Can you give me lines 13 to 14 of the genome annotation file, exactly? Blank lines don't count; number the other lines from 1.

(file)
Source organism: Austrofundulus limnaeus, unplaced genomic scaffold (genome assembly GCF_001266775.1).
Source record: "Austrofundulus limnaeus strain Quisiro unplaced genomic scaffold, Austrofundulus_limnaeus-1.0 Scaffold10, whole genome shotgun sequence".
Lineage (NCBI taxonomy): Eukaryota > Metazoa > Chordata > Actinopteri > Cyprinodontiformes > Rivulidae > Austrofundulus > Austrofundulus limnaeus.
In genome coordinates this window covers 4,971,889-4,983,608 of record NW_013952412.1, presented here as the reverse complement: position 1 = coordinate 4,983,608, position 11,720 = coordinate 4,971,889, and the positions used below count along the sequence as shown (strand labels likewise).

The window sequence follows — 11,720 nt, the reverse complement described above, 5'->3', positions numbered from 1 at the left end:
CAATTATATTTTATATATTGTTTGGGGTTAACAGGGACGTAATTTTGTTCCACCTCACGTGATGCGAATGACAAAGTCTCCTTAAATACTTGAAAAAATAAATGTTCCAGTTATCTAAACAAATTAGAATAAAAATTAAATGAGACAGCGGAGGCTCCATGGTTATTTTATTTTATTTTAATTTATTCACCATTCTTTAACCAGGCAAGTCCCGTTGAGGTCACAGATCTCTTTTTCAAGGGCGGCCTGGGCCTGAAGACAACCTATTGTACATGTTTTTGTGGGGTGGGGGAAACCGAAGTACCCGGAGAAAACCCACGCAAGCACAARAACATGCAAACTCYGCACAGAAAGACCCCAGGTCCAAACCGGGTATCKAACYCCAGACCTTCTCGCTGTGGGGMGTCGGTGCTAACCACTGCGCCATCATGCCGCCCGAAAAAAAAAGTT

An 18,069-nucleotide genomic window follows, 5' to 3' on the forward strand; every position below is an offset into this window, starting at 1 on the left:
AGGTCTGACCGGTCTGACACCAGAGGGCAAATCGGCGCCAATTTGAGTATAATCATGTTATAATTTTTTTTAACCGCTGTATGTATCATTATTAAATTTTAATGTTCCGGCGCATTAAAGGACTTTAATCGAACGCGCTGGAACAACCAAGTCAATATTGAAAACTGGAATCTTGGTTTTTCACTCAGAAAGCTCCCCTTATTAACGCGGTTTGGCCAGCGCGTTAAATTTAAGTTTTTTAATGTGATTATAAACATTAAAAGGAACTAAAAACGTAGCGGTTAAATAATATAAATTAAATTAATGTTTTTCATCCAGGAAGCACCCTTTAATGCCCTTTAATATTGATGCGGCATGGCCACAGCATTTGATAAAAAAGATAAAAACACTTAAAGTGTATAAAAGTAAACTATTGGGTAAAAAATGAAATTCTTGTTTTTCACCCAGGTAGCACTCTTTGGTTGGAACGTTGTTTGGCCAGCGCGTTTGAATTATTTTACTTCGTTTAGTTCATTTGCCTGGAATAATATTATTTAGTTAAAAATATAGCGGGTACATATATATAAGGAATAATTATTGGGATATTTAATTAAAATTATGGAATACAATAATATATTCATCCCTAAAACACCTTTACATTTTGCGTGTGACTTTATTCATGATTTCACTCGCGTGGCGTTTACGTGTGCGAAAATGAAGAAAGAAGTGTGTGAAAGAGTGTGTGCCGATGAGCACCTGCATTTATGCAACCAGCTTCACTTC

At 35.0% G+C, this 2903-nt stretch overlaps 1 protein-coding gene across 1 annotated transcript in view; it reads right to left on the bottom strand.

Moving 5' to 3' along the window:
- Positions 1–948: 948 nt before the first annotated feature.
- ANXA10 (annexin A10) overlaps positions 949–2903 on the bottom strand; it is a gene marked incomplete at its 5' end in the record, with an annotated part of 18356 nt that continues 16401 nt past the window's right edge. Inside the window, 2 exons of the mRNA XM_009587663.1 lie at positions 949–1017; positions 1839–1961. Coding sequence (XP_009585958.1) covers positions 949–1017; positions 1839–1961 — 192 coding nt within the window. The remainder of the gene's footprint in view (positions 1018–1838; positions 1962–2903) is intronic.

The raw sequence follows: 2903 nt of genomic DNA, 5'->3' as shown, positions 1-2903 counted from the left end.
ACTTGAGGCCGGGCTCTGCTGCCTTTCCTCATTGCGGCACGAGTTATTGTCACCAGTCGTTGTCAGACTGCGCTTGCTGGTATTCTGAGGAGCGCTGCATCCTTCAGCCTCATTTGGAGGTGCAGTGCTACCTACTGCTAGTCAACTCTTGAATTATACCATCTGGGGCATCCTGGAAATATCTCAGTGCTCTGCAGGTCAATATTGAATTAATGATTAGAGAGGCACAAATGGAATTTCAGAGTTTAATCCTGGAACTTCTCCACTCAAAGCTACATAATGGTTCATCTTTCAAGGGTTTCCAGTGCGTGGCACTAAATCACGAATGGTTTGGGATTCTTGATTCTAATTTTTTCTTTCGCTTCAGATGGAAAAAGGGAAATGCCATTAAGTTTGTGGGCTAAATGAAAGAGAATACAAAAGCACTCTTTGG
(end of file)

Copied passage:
The raw sequence follows: 2903 nt of genomic DNA, 5'->3' as shown, positions 1-2903 counted from the left end.
ACTTGAGGCCGGGCTCTGCTGCCTTTCCTCATTGCGGCACGAGTTATTGTCACCAGTCGTTGTCAGACTGCGCTTGCTGGTATTCTGAGGAGCGCTGCATCCTTCAGCCTCATTTGGAGGTGCAGTGCTACCTACTGCTAGTCAACTCTTGAATTATACCATCTGGGGCATCCTGGAAATATCTCAGTGCTCTGCAGGTCAATATTGAATTAATGATTAGAGAGGCACAAATGGAATTTCAGAGTTTAATCCTGGAACTTCTCCACTCAAAGCTACATAATGGTTCATCTTTCAAGGGTTTCCAGTGCGTGGCACTAAATCACGAATGGTTTGGGATTCTTGATTCTAATTTTTTCTTTCGCTTCAGATGGAAAAAGGGAAATGCCATTAAGTTTGTGGGCTAAATGAAAGAGAATACAAAAGCACTCTTTGG